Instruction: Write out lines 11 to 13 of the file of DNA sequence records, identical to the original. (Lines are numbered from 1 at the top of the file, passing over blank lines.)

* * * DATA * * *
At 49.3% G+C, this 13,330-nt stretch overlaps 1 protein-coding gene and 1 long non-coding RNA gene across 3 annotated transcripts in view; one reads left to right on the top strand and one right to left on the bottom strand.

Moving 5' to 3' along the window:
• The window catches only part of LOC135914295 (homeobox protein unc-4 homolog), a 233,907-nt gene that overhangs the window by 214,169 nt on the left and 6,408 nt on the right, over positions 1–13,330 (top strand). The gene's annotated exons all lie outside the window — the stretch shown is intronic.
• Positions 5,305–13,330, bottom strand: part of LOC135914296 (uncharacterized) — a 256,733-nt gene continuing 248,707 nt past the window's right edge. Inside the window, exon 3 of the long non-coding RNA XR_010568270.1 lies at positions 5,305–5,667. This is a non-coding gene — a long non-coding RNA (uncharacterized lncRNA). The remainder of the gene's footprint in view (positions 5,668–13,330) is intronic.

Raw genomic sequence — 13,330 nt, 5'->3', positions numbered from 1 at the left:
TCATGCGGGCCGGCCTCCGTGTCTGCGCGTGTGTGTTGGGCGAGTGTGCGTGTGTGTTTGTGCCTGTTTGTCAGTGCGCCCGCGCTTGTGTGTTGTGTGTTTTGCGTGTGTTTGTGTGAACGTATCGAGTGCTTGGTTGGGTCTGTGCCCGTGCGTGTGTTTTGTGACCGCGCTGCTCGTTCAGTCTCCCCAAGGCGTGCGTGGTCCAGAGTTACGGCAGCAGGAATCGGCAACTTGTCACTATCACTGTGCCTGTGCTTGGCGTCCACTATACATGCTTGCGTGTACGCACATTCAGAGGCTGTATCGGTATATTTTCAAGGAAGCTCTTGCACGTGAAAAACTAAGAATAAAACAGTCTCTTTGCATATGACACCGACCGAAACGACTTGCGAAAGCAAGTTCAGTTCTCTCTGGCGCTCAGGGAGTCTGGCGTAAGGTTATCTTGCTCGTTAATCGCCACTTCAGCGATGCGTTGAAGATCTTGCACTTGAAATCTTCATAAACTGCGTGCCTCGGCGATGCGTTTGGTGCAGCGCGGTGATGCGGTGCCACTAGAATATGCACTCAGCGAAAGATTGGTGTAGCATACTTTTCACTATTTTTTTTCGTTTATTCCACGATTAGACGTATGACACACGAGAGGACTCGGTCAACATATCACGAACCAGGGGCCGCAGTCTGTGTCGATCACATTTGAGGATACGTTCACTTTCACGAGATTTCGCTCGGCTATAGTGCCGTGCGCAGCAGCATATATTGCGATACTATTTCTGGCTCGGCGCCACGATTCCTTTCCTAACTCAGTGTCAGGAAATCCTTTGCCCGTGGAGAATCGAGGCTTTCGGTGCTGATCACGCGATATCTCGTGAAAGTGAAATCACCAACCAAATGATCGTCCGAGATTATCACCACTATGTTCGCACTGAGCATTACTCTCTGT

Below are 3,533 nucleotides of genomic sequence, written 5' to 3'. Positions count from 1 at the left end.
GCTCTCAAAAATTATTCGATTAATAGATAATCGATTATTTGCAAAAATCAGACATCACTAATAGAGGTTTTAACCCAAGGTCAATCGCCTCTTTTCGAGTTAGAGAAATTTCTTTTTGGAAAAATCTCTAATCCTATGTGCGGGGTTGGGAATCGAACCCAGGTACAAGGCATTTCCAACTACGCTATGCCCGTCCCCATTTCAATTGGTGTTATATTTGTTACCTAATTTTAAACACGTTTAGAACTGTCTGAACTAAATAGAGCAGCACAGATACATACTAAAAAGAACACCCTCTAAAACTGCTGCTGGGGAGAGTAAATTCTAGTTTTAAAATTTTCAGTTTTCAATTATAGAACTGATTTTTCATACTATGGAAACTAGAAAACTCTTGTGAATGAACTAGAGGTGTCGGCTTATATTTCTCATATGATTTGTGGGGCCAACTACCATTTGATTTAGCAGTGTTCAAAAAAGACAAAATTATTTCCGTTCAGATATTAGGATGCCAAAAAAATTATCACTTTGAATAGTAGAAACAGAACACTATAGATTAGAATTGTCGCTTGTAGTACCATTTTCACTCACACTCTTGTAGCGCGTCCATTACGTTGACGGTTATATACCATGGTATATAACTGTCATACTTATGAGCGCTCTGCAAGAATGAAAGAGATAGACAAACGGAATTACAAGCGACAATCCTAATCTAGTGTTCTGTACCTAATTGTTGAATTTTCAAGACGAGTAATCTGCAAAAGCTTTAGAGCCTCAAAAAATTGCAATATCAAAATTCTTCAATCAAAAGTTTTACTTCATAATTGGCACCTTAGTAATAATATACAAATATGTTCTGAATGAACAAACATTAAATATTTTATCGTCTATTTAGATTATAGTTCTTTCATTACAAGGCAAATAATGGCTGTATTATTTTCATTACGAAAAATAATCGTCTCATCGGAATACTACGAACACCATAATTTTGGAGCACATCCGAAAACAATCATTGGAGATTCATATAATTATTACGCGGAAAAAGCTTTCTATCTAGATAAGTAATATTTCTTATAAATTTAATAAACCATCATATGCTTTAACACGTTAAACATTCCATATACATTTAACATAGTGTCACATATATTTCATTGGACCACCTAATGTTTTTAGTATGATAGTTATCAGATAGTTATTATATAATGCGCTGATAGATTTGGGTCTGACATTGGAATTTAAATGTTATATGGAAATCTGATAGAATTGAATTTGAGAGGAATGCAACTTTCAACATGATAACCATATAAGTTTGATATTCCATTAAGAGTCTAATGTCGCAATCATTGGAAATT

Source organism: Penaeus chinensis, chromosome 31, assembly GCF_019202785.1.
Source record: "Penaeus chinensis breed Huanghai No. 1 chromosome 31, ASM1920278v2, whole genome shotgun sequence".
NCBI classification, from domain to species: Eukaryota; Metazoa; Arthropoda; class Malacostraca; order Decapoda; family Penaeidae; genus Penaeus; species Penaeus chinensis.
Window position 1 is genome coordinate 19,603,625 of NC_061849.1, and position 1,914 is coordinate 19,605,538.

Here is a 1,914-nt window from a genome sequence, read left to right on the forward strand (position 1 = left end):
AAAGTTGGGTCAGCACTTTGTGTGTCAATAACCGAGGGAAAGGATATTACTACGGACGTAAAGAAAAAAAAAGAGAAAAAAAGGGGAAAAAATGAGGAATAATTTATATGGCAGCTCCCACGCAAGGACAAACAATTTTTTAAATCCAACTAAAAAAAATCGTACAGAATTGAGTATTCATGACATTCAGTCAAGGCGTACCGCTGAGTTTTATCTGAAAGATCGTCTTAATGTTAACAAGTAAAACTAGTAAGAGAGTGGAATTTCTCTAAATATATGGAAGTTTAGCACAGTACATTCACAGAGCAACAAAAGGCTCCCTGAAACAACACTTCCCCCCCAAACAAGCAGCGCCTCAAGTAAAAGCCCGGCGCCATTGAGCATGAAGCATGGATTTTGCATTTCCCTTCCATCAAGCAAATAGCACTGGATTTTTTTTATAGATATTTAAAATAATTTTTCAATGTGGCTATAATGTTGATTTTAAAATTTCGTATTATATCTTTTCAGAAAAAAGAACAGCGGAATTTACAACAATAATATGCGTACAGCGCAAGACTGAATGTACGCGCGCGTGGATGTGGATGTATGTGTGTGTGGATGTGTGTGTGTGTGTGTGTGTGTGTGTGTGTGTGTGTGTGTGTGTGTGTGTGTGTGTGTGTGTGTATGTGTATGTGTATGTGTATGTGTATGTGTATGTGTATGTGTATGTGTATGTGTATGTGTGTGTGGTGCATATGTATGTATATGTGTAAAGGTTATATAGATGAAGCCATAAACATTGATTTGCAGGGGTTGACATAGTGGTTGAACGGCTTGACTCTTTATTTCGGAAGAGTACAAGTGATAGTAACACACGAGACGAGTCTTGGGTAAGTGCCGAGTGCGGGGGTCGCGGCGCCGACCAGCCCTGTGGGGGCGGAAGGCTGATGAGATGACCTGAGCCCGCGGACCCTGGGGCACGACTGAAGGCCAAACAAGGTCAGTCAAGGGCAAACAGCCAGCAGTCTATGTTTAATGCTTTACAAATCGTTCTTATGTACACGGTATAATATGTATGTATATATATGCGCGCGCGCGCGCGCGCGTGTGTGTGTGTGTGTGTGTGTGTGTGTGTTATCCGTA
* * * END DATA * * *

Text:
NCBI classification, from domain to species: Eukaryota; Metazoa; Arthropoda; class Malacostraca; order Decapoda; family Penaeidae; genus Penaeus; species Penaeus chinensis.
Window position 1 is genome coordinate 19,603,625 of NC_061849.1, and position 1,914 is coordinate 19,605,538.

Here is a 1,914-nt window from a genome sequence, read left to right on the forward strand (position 1 = left end):